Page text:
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Crashes are up at intersections with red-light cameras, council learns
Fayetteville Observer - 10/13/2020
Oct. 13--More accidents have occurred in the last couple of years at intersections in Fayetteville where red-light cameras have been installed, the latest figures show.
But some city officials question whether the traffic accidents could be even worse without the traffic cameras, which are used to ticket people who drive through red lights.
The City Council received the news in the form of an administrative report in its agenda on Monday night without discussion.
The report shows that fewer people who get a ticket for running a red light get another one.
"The recidivism rate for the program since inception is 88%," the staff report presented to the City Council states. "Therefore, only 12% of violators are repeat violators."
Mayor Mitch Colvin said in an interview before the meeting that there could be a number of contributing factors that are leading to the increase in crashes at intersections with red-light cameras.
He said the council will discuss the red-light figures at an upcoming work session.
"It is something that we are taking a look at," he said. "I've been really vocal about Cliffdale Road and how dangerous that has become, and I'm pressing them to look at some of these other state thoroughfares that run east to west or north to south that we have a lot of accidents on. Country Club Drive is another one."
In 2015, the city adopted a program in which vehicles are filmed at major intersections, and drivers caught going through red lights get a $100 ticket in the mail.
There are 14 cameras at 12 intersections in the city. The cameras are at busy intersections such as Skibo Road at Morganton Road, Bragg Boulevard at Cain Road and Raeford Road at Bunce Road.
Councilwoman Yvonne Kinston asked city staff to come back with the update on the red-light camera program and asked the council whether the city might want to install more cameras.
The staff report shows that over the last two years, there have been more traffic accidents, including the more serious ones, at intersections with cameras.
Total crashes at all intersections where there are cameras increased from 513 to 543 over the last two years, the staff report states.
The total number of average crashes per year per intersection increased from 32.27 to 34.42, a 6.7% increase.
Total rear-end crashes at all intersections where there are cameras increased from 220 to 230, a 4.5% increase.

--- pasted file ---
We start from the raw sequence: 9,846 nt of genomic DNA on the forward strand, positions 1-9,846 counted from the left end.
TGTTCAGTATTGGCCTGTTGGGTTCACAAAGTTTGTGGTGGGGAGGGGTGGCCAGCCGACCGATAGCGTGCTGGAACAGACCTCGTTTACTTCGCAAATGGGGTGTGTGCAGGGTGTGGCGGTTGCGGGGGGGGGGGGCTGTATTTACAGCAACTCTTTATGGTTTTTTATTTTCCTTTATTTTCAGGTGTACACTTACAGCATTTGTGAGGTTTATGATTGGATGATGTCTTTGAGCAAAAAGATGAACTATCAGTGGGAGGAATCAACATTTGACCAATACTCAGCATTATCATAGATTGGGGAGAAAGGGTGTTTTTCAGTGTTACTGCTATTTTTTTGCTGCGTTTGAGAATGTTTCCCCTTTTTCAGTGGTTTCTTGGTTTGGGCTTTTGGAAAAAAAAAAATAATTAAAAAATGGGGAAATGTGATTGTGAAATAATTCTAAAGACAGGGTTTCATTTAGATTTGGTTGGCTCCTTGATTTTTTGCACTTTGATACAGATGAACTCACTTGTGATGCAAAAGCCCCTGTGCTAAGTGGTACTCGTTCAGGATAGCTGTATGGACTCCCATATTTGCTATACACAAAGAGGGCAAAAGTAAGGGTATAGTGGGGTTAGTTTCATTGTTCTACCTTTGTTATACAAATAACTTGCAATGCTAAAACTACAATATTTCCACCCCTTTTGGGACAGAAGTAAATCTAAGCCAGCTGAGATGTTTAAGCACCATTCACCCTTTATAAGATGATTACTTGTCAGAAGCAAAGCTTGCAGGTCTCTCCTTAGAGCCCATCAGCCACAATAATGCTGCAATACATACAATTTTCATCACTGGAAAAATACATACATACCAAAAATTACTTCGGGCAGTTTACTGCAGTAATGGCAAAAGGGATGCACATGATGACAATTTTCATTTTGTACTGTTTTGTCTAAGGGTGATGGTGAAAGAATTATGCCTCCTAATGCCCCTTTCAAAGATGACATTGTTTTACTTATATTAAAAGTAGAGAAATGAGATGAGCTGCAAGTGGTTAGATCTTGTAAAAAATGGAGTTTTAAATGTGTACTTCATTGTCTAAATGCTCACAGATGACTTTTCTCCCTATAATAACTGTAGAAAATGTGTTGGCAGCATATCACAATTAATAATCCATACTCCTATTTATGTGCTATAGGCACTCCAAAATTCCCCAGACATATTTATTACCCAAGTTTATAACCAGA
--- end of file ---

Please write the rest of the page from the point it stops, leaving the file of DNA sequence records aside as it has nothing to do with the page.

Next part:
Kinston on Monday said even though the crash numbers are up, they might be up even more without the red-light cameras.
"It is deterring people once they get a ticket from getting another ticket, so that is a plus," Kinston said. "With accident rates, sometimes it doesn't pick up speeding. It could be someone making an illegal turn, which would not pick up on the red-light cameras."
Kinston said she'd like the council to consider installing new red-light cameras on Cliffdale Road, where accidents are increasing.
"If we are not doing red-light cameras, we need to install caution lights or something," Kinston said. "Cliffdale Road has a lot of accidents."
Money collected above the cost of administering the program goes to the Cumberland County school system. The program has issued 125,921 citations as of Aug. 31.
Councilman Johnny Dawkins said that he would like state law changed so that at least some of the proceeds from the tickets are spent on putting in safety features at the intersections.
"We don't get any money to make those intersections safer," he said. "And then when crashes go up at red-light intersections and we get no money, we can't expect things to improve."
Also on Monday night, the council held a public hearing on its new 10-year parks and recreation plan. Several audience members asked that pickleball courts be a higher priority, and Councilman Larry Wright wanted new indoor basketball courts where tournaments could be held included in the plan, which can be modified over the years.
The plan, which was based on surveys of residents, prioritized: Natural walking or hiking trails, an indoor aquatics center, indoor fitness facilities, multi-use fields and courts, playgrounds, an indoor recreation center and gym, walking and running trails and open fields for free play.
Staff writer John Henderson can be reached at firstname.lastname@example.org or 910-486-3596.
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